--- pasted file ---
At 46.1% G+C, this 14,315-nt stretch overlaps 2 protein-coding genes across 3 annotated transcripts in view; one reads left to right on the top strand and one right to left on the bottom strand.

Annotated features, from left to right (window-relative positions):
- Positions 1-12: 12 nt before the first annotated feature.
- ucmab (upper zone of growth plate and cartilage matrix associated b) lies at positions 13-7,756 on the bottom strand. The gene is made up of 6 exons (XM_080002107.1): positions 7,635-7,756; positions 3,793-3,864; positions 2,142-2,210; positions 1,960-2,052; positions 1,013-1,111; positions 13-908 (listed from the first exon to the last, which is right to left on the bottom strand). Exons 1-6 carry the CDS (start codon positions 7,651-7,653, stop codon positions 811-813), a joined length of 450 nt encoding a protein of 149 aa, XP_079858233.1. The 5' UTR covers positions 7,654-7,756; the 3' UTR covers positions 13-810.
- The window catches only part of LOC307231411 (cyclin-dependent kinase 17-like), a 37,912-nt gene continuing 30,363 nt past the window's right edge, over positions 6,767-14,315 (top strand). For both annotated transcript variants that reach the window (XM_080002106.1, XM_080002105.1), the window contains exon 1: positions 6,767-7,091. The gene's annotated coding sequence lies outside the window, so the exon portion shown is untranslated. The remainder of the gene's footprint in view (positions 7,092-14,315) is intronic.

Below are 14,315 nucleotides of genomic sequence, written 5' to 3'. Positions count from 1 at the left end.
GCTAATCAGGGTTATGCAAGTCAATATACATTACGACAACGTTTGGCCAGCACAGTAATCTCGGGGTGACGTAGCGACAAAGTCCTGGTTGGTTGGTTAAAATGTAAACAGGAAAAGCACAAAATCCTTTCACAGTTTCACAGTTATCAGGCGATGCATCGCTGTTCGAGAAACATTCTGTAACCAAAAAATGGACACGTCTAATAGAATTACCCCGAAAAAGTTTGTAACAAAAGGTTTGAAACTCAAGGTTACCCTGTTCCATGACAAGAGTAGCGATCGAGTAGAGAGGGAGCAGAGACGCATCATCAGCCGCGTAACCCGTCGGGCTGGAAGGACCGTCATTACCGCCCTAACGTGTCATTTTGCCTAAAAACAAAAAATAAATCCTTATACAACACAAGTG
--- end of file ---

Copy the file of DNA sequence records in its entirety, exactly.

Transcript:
At 46.1% G+C, this 14,315-nt stretch overlaps 2 protein-coding genes across 3 annotated transcripts in view; one reads left to right on the top strand and one right to left on the bottom strand.

Annotated features, from left to right (window-relative positions):
- Positions 1-12: 12 nt before the first annotated feature.
- ucmab (upper zone of growth plate and cartilage matrix associated b) lies at positions 13-7,756 on the bottom strand. The gene is made up of 6 exons (XM_080002107.1): positions 7,635-7,756; positions 3,793-3,864; positions 2,142-2,210; positions 1,960-2,052; positions 1,013-1,111; positions 13-908 (listed from the first exon to the last, which is right to left on the bottom strand). Exons 1-6 carry the CDS (start codon positions 7,651-7,653, stop codon positions 811-813), a joined length of 450 nt encoding a protein of 149 aa, XP_079858233.1. The 5' UTR covers positions 7,654-7,756; the 3' UTR covers positions 13-810.
- The window catches only part of LOC307231411 (cyclin-dependent kinase 17-like), a 37,912-nt gene continuing 30,363 nt past the window's right edge, over positions 6,767-14,315 (top strand). For both annotated transcript variants that reach the window (XM_080002106.1, XM_080002105.1), the window contains exon 1: positions 6,767-7,091. The gene's annotated coding sequence lies outside the window, so the exon portion shown is untranslated. The remainder of the gene's footprint in view (positions 7,092-14,315) is intronic.

Below are 14,315 nucleotides of genomic sequence, written 5' to 3'. Positions count from 1 at the left end.
GCTAATCAGGGTTATGCAAGTCAATATACATTACGACAACGTTTGGCCAGCACAGTAATCTCGGGGTGACGTAGCGACAAAGTCCTGGTTGGTTGGTTAAAATGTAAACAGGAAAAGCACAAAATCCTTTCACAGTTTCACAGTTATCAGGCGATGCATCGCTGTTCGAGAAACATTCTGTAACCAAAAAATGGACACGTCTAATAGAATTACCCCGAAAAAGTTTGTAACAAAAGGTTTGAAACTCAAGGTTACCCTGTTCCATGACAAGAGTAGCGATCGAGTAGAGAGGGAGCAGAGACGCATCATCAGCCGCGTAACCCGTCGGGCTGGAAGGACCGTCATTACCGCCCTAACGTGTCATTTTGCCTAAAAACAAAAAATAAATCCTTATACAACACAAGTG